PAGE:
Tipping Points in Australia's Climate Change debates. Where to now?

Tipping Points in Australia's Climate Change debates. Where to now?
Image: Lannon Harley, ANU
Thursday 6 February 2020

By Dr Dorothy Horsfield, Foundation Fellow, Australian Studies Institute

This article appeared first on the Russian International Affairs Council website, January 27, 2020 - view here »

A record-breaking high summer came early to Australia in 2019. By October, the daily weather map of the country was charting the rapid spread of catastrophic bushfires in disparate regions across the entire island continent. This meant recurrent, intense weather events that combined 40°C temperatures, ferocious winds and dry lightning storms, in which sparse rainfall evaporated before it reached the ground. With the forecasts came repeated warnings: the country’s substantial resources and manpower provided no guarantee the fires that were erupting in such conditions could be contained. Nor that local people and properties could be safeguarded.

For months on end came each day’s tally of the nightmarish realisation of the forecasts. By early January 2020, almost two million hectares of the countryside had been reduced to blackened landscapes. Among the hardest hit were the eastern states where 80% of Australia’s population live. Out-of-control fires in the tinder-dry old eucalypt forests and remote mountain bushland were merging into megafires. Along a 1000 kilometre front on the New South Wales seaboard this meant up to 60 metre walls of flame and ember showers that created windblown spot fires up to 30 kilometres away. With little chance of saving their homes, residents of towns and villages evacuated to makeshift community centres and nearby beaches. An estimated 800-900 houses were destroyed, with a higher number anticipated as evacuated families gradually return to streets of rubble and ash. Driven by the strong winds, a thick, toxic pall of grey smoke had also blanketed coastal areas, as well as inland regions including the national capital of Canberra. Peaking at around 20 times acceptable levels of pollution, the pure mountain air of Australia’s showpiece garden city now had an Air Quality Index that was among the highest in the world. The city’s government handed out free face masks, advised its citizens to stay indoors and for a time closed public institutions and offices. With the sun a spectral red in a sepia-coloured sky, the result was a sensation of eerie, off-world emptiness. As one commentator suggested, the bushfires were like some relentless, hellish creature stalking Australians from all directions.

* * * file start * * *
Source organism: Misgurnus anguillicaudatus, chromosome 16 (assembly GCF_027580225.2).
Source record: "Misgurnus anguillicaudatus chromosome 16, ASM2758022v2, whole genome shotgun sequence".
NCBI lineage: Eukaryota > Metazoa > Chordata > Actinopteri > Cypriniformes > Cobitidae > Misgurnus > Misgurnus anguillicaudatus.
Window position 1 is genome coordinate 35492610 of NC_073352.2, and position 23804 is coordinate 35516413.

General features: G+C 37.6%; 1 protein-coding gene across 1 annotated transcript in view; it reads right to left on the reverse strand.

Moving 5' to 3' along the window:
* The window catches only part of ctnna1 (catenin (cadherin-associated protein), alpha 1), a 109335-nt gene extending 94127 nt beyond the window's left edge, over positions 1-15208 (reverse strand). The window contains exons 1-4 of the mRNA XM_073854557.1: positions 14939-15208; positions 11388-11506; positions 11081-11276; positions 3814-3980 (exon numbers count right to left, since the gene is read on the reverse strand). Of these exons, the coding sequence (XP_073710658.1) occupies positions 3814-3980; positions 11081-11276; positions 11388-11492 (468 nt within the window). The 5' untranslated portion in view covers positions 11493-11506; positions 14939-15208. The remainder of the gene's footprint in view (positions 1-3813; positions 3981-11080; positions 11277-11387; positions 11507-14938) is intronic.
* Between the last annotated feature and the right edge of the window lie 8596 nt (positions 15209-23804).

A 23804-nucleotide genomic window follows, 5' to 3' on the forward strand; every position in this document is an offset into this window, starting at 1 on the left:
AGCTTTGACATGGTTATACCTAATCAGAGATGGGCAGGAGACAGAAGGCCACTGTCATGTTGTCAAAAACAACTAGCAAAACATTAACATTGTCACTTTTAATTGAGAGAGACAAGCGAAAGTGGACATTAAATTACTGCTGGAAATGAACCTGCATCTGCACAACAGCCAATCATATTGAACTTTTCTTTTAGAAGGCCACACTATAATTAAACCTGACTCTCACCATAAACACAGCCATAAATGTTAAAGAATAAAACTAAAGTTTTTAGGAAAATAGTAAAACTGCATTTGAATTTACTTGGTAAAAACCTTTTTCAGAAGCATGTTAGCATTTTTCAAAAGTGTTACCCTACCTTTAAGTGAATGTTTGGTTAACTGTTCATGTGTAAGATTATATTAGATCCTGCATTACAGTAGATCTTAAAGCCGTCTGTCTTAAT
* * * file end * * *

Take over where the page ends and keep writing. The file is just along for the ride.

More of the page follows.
Meantime, the season of horror and catastrophe has brought renewed momentum to the country’s climate change debates. These are strongly politicised debates. With at least a thirty-year history, they have ranged from the baneful nonsense of the Far Right’s outright climate change denial; to a hesitant, ill-informed scepticism about the limits and accuracy of the science that links Australia’s weather patterns of recurrent droughts, floods and bushfires to wider global climate change; to claims that our carbon emissions are insignificant when compared to those of China, Russia or the US; to apocalyptic predictions of an imminent ‘sixth extinction’ caused by wilful ignorance of the extent of humankind’s destruction of the planet’s eco-systems. In more recent years, there also has gradually emerged qualified optimism that innovative, adaptive technologies can and will provide solutions to the environmental threats.

But in the wake of the bushfires, the prevailing consensus among Australians is challenging the confusion and complacency generated by these debates. To an angry public, the destruction wrought was unarguably unprecedented and only explicable in terms of global climate change. This is evident across social media outlets, the mainstream press, elite opinion makers, the emergency services, the rural towns and farming communities, the more progressive voices in the corporate sector, and to the thousands of anti-government demonstrators on the streets of the state capitals calling for Prime Minister Scott Morrison’s dismissal. Their insistent view has been that their country was blindsided by its third-rate governance under Morrison’s extreme Right-Wing leadership. Specifically, this has meant federal government inertia, dismissal of warnings by independent experts, and funding cuts to key bureaucracies, climate change research institutes and fire control services. The result has been that Australia was drastically ill- prepared for the impact of the coming summer of extreme temperatures combined with prolonged drought.

Moreover, the Morrison government has been widely accused of falling back on traditional, nationalistic ‘meet and beat’ rhetoric. Here what is implied is that we resourceful Aussies would voluntarily rise to the challenge of the seasonal bushfires and emerge victorious. It has also been the Prime Minister’s sloganizing term for his repeated claim that Australia continues to advance towards its 2030 carbon emission reduction targets. For the country’s climate change researchers, and probably most of the rest of the world, this last apparent reassurance severely strains credibility. Not least this is because the current fires have been belching poisonous carbon monoxide and dioxide into the stratosphere, already reaching approximately twice the levels of Russia’s 2019 Siberian wildfires. According to data from a December, 2019 World Economic Forum Report, the bushfires had already pumped out half a year’s CO2 emissions. As well, the report warned that ‘vegetation vital for absorbing CO2 is being destroyed by the blazes.’ To paraphrase a recent media headline, when it comes to climate change debates, ‘Australia has a serious bulldust problem.’ In short, Prime Minister Morrison’s ad hoc political strategies have been perceived as omitting any substantial forward planning or persuasive policy agenda.